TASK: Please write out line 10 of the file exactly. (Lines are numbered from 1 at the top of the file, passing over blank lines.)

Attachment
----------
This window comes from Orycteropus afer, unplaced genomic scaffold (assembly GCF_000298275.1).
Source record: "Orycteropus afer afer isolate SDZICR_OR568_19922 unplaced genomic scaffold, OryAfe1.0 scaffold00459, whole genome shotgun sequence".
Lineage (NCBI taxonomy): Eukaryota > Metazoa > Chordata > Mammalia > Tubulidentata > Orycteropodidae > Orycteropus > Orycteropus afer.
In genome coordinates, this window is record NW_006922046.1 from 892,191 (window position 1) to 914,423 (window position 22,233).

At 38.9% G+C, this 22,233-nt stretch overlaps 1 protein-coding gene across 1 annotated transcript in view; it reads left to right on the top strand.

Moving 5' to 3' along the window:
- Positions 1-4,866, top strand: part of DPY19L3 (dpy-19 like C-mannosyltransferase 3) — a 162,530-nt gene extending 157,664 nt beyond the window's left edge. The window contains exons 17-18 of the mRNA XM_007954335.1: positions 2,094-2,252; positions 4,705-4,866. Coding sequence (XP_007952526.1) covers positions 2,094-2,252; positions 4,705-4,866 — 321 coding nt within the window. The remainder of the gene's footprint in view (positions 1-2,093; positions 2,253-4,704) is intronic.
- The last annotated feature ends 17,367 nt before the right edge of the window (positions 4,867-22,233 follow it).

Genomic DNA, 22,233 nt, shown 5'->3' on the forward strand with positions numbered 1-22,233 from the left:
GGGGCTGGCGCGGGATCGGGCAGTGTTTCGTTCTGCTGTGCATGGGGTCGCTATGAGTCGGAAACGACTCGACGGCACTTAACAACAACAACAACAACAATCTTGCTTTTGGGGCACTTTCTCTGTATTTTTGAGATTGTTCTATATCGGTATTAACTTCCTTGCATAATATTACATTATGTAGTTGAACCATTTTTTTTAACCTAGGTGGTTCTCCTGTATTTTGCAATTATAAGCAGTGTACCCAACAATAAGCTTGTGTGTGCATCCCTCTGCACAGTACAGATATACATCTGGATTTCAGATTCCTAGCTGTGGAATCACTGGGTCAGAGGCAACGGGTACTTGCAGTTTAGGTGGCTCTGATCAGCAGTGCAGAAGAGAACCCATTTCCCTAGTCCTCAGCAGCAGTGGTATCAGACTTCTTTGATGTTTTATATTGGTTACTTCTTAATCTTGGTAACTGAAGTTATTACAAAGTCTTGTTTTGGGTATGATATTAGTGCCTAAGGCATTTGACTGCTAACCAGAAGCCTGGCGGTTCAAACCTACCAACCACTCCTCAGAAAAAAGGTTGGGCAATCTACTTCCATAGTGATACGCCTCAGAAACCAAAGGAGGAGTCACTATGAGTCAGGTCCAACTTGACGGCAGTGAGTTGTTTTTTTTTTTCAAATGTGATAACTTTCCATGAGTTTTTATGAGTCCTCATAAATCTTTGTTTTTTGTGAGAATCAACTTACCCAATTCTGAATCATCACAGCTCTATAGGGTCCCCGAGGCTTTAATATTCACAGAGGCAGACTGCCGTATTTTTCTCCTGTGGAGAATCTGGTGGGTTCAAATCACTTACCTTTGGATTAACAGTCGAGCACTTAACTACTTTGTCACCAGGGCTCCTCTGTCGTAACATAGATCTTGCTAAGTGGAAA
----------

GGGGCTGGCGCGGGATCGGGCAGTGTTTCGTTCTGCTGTGCATGGGGTCGCTATGAGTCGGAAACGACTCGACGGCACTTAACAACAACAACAACAACAATCTTGCTTTTGGGGCACTTTCTCTGTATTTTTGAGATTGTTCTATATCGGTATTAACTTCCTTGCATAATATTACATTATGTAGTTGAACCATTTTTTTTAACCTAGGTGGTTCTCCTGTATTTTGCAATTATAAGCAGTGTACCCAACAATAAGCTTGTGTGTGCATCCCTCTGCACAGTACAGATATACATCTGGATTTCAGATTCCTAGCTGTGGAATCACTGGGTCAGAGGCAACGGGTACTTGCAGTTTAGGTGGCTCTGATCAGCAGTGCAGAAGAGAACCCATTTCCCTAGTCCTCAGCAGCAGTGGTATCAGACTTCTTTGATGTTTTATATTGGTTACTTCTTAATCTTGGTAACTGAAGTTATTACAAAGTCTTGTTTTGGGTATGATATTAGTGCCTAAGGCATTTGACTGCTAACCAGAAGCCTGGCGGTTCAAACCTACCAACCACTCCTCAGAAAAAAGGTTGGGCAATCTACTTCCATAGTGATACGCCTCAGAAACCAAAGGAGGAGTCACTATGAGTCAGGTCCAACTTGACGGCAGTGAGTTGTTTTTTTTTTTCAAATGTGATAACTTTCCATGAGTTTTTATGAGTCCTCATAAATCTTTGTTTTTTGTGAGAATCAACTTACCCAATTCTGAATCATCACAGCTCTATAGGGTCCCCGAGGCTTTAATATTCACAGAGGCAGACTGCCGTATTTTTCTCCTGTGGAGAATCTGGTGGGTTCAAATCACTTACCTTTGGATTAACAGTCGAGCACTTAACTACTTTGTCACCAGGGCTCCTCTGTCGTAACATAGATCTTGCTAAGTGGAAA